By Brandon Gustafson
Mukilteo Beacon Editor 

Gymagine sticks the landing

Local gymnastics gym hits 25 years


Last updated 10/2/2019 at 12:13pm

Brandon Gustafson

A group of Gymagine Gymnastics gymnasts stretch before they practice. They are part of the gym's competitive team.

Being in business 25 years is no easy feat. Most business owners will attest to that.

And being in business for that many years, there will be plenty of faces that come and go.

That's been the case for Gymagine Gymnastics owner Kelly Donyes, whose business hit the quarter century mark this month.

"We've had many, many thousands of kids come through here. I'm happy to have done it," he said. "I get kids (I coached) I run into all the time. Sometimes they'll have kids of their own who end up coming here too."

Donyes' start in gymnastics was interesting, to say the least. Growing up in a poor, tough neighborhood, many of Donyes' acquaintances got into trouble growing up. One day, a neighborhood tough guy came up to Donyes and a few of his friends, and they expected trouble.

"I thought he was going to beat us up," Donyes said. "But he comes up to us in boots and this big jacket and says, 'Look what I can do.' Next thing we know, he did multiple back handsprings in the middle of the street."

That neighborhood tough guy told Donyes and his friends that if they wanted to learn to do that, they could join the gymnastics team at Kent-Meridian High School. Donyes joined the next year.

"It was a tough neighborhood, and one kid wanted to get out and he showed us a way," he said. "I was 14, and I've been involved ever since."

After his prep career and a short stint at the University of Washington, Donyes got into coaching for various clubs and high schools. He went back to school and finished his degree, was introduced to a retired entrepreneur through the SCORE program, and ventured out to start his own gym.

"I told him I liked a gym with imagination. That's where Gymagine came from."

Donyes initially planned to open a gym on the east side, but the building where the gym remains, on South Road, presented itself.

"I checked it out and met the landlord, who's my best friend now," Donyes said. "I'd never owned my own business before, but I showed him my plan and we signed off on a three-year deal."

When the gym first opened its doors in 1994, it was roughly 5,500 square feet. It's nearly tripled in size to 14,000.

"I took (my landlord) on tours of different gyms across the U.S. I had to convince him to let us cut holes in the concrete so the trampolines were lower and safer," he said.

Donyes smiled and laughed.

"He made me sign a longer lease after that."

While other gyms in the area may have more extensive training and resources, Donyes' goal wasn't to train future Olympians, but to give those interested in gymnastics a place to learn and grow. The class sizes are fairly small, with a five-to-one student to teacher ratio for preschoolers, and about a seven-to-one student to teacher ratio for school-aged students.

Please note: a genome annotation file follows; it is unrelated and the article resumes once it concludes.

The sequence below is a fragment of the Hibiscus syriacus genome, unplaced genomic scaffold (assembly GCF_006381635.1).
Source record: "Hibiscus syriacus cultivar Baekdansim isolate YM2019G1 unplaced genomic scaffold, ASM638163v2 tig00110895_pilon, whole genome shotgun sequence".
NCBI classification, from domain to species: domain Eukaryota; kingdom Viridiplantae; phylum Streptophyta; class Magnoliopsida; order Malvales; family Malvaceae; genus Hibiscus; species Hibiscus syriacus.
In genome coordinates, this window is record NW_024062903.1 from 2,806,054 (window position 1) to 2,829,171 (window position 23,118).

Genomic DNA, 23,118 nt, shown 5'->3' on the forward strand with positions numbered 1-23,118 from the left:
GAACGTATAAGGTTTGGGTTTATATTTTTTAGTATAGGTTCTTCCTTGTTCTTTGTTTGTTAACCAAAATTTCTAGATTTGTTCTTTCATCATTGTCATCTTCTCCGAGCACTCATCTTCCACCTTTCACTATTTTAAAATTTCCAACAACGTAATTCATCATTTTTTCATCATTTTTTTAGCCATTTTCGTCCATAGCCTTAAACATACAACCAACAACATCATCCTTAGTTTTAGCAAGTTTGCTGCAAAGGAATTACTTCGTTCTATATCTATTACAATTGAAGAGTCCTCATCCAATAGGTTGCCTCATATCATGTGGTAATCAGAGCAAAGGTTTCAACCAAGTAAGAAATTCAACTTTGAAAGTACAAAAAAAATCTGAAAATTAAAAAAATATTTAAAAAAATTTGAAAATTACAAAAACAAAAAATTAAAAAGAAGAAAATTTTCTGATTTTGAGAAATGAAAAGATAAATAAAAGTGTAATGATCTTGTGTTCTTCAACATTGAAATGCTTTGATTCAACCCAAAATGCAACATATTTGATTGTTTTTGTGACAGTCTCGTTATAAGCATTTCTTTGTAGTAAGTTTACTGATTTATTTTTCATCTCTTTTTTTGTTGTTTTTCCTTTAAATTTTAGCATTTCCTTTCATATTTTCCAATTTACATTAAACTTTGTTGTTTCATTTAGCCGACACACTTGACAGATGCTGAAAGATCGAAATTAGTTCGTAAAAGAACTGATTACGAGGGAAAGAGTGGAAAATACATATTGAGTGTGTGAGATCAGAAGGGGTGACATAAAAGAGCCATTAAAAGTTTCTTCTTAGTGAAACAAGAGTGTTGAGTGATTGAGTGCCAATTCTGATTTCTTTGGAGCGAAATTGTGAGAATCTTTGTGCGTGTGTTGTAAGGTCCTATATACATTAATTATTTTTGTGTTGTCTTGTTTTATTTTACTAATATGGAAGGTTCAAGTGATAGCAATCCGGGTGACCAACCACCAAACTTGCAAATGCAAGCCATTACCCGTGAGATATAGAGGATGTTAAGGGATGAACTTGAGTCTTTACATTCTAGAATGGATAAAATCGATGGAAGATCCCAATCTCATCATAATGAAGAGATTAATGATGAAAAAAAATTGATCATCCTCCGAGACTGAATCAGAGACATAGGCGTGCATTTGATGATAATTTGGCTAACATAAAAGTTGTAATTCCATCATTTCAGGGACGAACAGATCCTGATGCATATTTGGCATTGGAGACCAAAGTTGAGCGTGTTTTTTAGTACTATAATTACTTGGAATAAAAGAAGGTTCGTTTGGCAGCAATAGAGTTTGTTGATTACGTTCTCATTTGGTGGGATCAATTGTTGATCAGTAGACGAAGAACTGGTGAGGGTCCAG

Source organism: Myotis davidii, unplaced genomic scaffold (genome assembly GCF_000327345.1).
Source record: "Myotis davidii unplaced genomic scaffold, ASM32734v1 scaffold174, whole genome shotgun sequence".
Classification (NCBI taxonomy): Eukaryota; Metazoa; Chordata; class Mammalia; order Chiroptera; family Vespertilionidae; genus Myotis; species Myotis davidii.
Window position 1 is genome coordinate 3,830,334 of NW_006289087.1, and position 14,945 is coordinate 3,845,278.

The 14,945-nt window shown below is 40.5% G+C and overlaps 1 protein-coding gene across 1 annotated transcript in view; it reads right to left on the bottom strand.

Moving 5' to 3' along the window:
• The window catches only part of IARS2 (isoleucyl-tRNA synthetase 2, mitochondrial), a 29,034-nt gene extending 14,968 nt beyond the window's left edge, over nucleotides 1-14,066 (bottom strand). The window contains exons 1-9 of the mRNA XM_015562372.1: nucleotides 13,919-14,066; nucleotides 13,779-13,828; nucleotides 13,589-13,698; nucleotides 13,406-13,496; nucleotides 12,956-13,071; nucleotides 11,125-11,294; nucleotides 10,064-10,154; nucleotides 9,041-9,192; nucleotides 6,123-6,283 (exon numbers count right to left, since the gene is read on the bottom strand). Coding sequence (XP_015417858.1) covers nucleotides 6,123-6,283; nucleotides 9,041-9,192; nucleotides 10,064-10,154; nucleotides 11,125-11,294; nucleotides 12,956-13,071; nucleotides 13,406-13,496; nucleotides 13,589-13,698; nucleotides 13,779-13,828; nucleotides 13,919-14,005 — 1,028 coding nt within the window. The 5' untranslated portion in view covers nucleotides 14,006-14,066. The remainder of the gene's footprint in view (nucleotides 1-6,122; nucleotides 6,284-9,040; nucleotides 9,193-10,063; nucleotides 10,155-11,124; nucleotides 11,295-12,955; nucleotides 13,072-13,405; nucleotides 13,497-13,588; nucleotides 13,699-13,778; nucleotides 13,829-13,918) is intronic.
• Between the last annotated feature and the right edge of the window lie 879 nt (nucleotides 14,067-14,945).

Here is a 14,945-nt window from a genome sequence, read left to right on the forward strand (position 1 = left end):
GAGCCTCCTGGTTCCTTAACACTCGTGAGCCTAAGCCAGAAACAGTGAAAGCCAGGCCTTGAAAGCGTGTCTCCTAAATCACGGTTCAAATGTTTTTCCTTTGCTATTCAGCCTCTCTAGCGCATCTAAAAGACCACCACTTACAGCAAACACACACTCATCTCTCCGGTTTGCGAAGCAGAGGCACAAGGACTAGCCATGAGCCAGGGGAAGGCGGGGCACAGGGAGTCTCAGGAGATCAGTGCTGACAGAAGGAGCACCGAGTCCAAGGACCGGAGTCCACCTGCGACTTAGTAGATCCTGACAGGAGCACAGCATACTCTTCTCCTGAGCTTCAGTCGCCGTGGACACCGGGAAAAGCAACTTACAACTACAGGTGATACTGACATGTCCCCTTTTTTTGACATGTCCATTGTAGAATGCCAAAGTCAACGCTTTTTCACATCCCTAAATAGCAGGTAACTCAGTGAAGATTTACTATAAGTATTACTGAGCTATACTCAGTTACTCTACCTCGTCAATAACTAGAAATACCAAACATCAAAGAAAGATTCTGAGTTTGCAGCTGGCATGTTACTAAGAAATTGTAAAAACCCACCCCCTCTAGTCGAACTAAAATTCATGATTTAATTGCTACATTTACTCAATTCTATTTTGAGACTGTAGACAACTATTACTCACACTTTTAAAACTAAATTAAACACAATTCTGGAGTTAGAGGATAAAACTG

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"Our niche is fundamental gymnastic," he said. "If you can create a safe gym, you can teach them anything."

The gym has courses for children aged 18 months to 18 years, and for those wanting to compete, the gym has a competitive team.

"The community has told me they want a fun, safe gym, and that's what we offer," he said. "We have a small competitive team of 50-60 kids, and a lot of them end up coaching for us down the line."

While the allure of coaching future Olympians was there, one of Donyes' mentors gave him the advice he needed to hear.

"She is a former U.S. coach, and she told me not to chase upstream," he said. "I hated it at first, but she flew in and we talked about it, and she was right. The community here wouldn't have liked (if I went that route). 'You're going to service three to four kids? What about the rest?'"

In addition to the classes and the competitive team, the facility offers birthday parties and private classes. The best part of all of it, Donyes said, is when a young gymnast is able to complete a move by herself.

"The best words I can hear are 'let me do it by myself,'" he said. "And when you hear that, and you're there and they nail it, it's magic."

Being a male in a female-dominated sport is humbling, Donyes said.

"This is a woman's sport and as a male owner, I feel like a guest. I really have a lot of respect for this sport," he said.

And after 25 years as a business owner, Donyes has gradually scaled back his personal involvement.

"I'm really not coaching as much as I used to. I went from being here every day to five days to three or four days," he said. "I have over 20 paid employees and a handful of volunteers, so I get them running and then get out of their way."

And after hitting the quarter century milestone, Donyes had a simple message for the greater Mukilteo community.

"I just really wanted to say thank you to everyone for supporting us all this time."

Author Bio

Brandon Gustafson, Editor, Mukilteo Beacon

Brandon Gustafson was named editor of the Mukilteo Beacon in October, 2017. Born and raised in Mukilteo, Brandon attended Mukilteo Elementary, Olympic View Middle School, and Kamiak High School, graduating in 2013. After high school, Brandon attended Shoreline Community College, earning his associate's degree while playing for the school's baseball team. He then transferred to the University of Washington, where he graduated in 2017 with a bachelor's degree in communications-journalism.

Email: [email protected]
Phone: 425-347-5634
Twitter: @MukBeaconBPG


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